Whether you are a law firm doing file sharing, an accounting practice sharing databases or a retailer operating a distributed point-of-sale system, your office is the hub for your enterprise. Every single one of your offices, stores and locations rely on you and your primary Internet connection to retrieve data. What happens if your circuit goes down? Would it cause mere annoyance or utter disaster? Are your other offices able to do any work? What about new orders? Circulate necessary data? Make sure you completely understand your needs before you pick a solution. Maybe your software company runs a hosted solution. Maybe that hosted solution is used by hundreds of your customers. Do you operate a service where other systems speak with yours by using an application program interface (API)? For example do other systems gain access to yours in order to calculate prices, prices, or to collect information that you serve up? What happens when they are unable to connect to your servers? Customers do not enjoy repeated outages. How long with they put up with them before looking to take their company elsewhere?
Maybe your company depends entirely on the internet. Should your circuits stop working, imagine your people being unable to make any outbound phone calls. Your reps have no way of answering calls, if they even know they are coming in. You are essentially out of company. While most reputable call centers are already aware and using redundancy, is it enough? Are the carriers that you are using reliable enough? Is the quality of your calls consistently and reliably clear?
It should be clear by now that you have many different options to select from. Your budget, as well as the needs of your company, will help drive your decisions. As a wrap-up:
A single fifty, ten or five megabyte Internet access circuit may be adequate to meet the needs of your small business, particularly if you have only one location and are not worried about redundancy. Find out if you are in a lit building. If so, the price of Metro Ethernet or gigabit service may be affordable. Prices change based on your location and the availability of circuits. Please speak with our engineers about what options best suit your needs.
If you have a midsized organization in Surprise, Arizona, you will need higher-speed access to The web. Your options are Metro Ethernet, gigabit Internet and higher speed circuits. Optimally, multiple carriers and multiple circuits will give you the most redundancy. You may be able to achieve this in a manner that will not break the bank. Two 50-megabyte circuits may be more cost effective than a single 100 circuit. Again, costs and availability vary. You need to speak with one of our experts to determine your options in your specific location.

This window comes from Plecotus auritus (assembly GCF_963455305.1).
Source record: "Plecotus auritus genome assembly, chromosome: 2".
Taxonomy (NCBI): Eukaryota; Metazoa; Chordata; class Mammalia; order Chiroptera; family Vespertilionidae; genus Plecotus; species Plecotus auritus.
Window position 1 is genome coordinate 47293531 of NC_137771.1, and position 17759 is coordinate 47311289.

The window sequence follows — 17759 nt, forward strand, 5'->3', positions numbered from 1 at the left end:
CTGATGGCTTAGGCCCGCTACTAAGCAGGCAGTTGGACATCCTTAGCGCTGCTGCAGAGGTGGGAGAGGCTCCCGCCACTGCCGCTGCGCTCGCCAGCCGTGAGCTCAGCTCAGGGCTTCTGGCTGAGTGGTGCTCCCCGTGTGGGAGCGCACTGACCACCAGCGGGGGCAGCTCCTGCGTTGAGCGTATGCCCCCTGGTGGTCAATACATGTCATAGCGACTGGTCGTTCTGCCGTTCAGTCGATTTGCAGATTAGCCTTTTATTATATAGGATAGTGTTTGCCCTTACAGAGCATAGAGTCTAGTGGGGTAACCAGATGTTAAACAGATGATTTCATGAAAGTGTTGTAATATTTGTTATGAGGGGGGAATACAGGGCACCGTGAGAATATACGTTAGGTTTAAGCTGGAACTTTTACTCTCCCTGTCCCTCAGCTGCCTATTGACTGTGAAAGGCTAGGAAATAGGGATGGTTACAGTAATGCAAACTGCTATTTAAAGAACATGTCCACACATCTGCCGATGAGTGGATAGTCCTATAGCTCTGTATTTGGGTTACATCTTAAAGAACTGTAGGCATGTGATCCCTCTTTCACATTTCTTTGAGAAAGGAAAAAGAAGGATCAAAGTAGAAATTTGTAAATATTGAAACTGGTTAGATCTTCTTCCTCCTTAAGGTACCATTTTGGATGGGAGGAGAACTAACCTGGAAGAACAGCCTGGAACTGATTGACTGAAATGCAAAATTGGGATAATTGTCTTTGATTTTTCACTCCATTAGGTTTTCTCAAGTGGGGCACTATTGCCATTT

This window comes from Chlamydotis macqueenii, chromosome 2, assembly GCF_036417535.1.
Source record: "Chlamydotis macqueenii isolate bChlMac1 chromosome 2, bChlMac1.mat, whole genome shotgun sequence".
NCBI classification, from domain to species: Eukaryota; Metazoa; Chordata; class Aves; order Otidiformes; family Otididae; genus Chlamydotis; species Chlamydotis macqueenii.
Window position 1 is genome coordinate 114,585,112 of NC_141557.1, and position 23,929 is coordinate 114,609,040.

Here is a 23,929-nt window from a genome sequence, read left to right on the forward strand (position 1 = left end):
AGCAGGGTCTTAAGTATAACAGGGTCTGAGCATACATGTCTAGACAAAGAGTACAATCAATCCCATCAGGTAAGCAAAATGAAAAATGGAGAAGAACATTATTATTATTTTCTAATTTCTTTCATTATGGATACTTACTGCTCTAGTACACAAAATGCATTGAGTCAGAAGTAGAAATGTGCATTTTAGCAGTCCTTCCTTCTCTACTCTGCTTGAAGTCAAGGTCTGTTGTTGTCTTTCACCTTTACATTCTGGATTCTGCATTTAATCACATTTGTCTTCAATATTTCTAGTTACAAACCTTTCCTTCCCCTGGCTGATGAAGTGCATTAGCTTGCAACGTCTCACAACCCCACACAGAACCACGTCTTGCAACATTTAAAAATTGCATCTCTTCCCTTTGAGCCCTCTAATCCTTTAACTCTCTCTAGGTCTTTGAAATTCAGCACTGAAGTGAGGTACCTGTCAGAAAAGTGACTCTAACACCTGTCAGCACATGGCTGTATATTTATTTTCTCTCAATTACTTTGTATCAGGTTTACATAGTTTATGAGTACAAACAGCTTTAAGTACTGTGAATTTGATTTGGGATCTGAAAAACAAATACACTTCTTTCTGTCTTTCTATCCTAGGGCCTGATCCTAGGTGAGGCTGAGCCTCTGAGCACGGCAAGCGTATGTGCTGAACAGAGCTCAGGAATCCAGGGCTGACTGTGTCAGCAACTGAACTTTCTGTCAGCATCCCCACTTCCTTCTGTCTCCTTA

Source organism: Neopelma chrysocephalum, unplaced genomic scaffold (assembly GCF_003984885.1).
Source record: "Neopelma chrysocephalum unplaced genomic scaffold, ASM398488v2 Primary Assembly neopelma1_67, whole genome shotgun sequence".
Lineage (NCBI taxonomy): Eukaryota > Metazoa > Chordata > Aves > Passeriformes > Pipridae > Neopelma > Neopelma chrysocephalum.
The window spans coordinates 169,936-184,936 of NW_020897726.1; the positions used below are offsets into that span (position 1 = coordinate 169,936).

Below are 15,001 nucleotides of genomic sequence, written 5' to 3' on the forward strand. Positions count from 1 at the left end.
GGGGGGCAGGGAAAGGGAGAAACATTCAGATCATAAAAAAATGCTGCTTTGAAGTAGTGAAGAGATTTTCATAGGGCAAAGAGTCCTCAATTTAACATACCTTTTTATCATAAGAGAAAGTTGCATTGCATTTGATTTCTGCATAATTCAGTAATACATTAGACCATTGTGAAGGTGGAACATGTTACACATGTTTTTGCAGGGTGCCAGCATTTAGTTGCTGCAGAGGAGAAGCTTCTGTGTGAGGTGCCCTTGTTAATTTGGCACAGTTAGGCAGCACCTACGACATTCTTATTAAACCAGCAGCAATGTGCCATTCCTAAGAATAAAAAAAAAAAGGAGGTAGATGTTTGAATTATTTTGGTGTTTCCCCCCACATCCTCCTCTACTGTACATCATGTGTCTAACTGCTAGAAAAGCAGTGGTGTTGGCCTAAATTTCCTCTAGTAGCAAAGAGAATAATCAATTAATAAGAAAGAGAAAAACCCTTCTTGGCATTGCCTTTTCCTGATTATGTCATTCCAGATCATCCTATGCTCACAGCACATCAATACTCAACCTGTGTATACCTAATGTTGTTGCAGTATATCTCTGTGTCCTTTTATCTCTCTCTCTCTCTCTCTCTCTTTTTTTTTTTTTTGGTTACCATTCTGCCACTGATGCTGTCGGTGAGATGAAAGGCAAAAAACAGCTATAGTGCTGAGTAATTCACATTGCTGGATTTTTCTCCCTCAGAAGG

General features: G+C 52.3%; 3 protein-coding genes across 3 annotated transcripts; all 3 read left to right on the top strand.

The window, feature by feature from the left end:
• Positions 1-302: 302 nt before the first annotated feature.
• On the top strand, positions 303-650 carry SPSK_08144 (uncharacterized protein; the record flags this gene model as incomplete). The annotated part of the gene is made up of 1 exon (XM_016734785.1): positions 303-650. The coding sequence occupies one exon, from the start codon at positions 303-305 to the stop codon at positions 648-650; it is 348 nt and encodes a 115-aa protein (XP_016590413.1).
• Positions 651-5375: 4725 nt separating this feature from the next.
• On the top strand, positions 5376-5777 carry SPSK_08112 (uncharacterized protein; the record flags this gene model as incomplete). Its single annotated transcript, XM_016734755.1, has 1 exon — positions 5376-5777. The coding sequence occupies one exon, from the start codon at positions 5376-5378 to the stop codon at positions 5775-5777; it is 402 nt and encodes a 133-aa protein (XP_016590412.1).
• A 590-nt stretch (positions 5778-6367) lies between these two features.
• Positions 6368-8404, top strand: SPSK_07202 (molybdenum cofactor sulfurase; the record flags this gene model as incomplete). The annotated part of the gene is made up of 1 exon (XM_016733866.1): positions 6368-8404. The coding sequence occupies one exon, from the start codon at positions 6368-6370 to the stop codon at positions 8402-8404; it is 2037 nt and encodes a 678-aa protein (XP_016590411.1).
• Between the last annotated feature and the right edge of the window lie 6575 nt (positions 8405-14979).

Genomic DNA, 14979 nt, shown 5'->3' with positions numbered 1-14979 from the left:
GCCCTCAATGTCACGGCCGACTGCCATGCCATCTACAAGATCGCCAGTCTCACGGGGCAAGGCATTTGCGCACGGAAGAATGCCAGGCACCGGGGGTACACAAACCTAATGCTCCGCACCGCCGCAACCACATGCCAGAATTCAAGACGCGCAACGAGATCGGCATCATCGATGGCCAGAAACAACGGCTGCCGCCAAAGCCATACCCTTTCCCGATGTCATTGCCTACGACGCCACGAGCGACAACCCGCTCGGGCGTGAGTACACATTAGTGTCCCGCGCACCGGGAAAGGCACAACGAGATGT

What companies have the highest risk for failure; those with multiple places. They require redundant circuits. Having several providers would afford extra protection. You can increase redundancy with switches or routers. Having redundant equipment can also minimize risk. Before you make a decision here too, do your research. Look closely into Ethernet access services, Metro Ethernet providers, gigabit Internet providers and other high-speed circuit providers. The right combination of services and carriers can positively impact the efficiency of your business.
If you fall into this group, you must have Metro Ethernet, gigabit Internet circuits and point-to-point High-speed Internet circuits. If you want to ensure your valuable uptime, have redundant circuits from multiple providers as well as redundant hardware. You need to provide sufficient bandwidth to handle usage spikes without slowdowns or interruptions. The hardware and circuits you choose must both be able to support the following: a great number of concurrent, speedy connections.
Your organization faces great risk of less than adequate bandwidth and failing circuits. You need to have the right circuit or circuits to meet your demands while staying within your budget. It is vital to choose the correct mix of hardware and circuits. Figuring out exactly what to put in the mix, can be a daunting task.
Our engineers will analyze your needs and requirements and develop a free action plan for you. We’ll formulate a design or plan based partly on your current usage and demand levels. We’ll create something cost effective that gives you the resources your organization needs, while keeping it running smoothly.
Please call our office for an assessment appointment or click here to complete the contact form on the right side of the page. We can often provide assessments within 48 hours.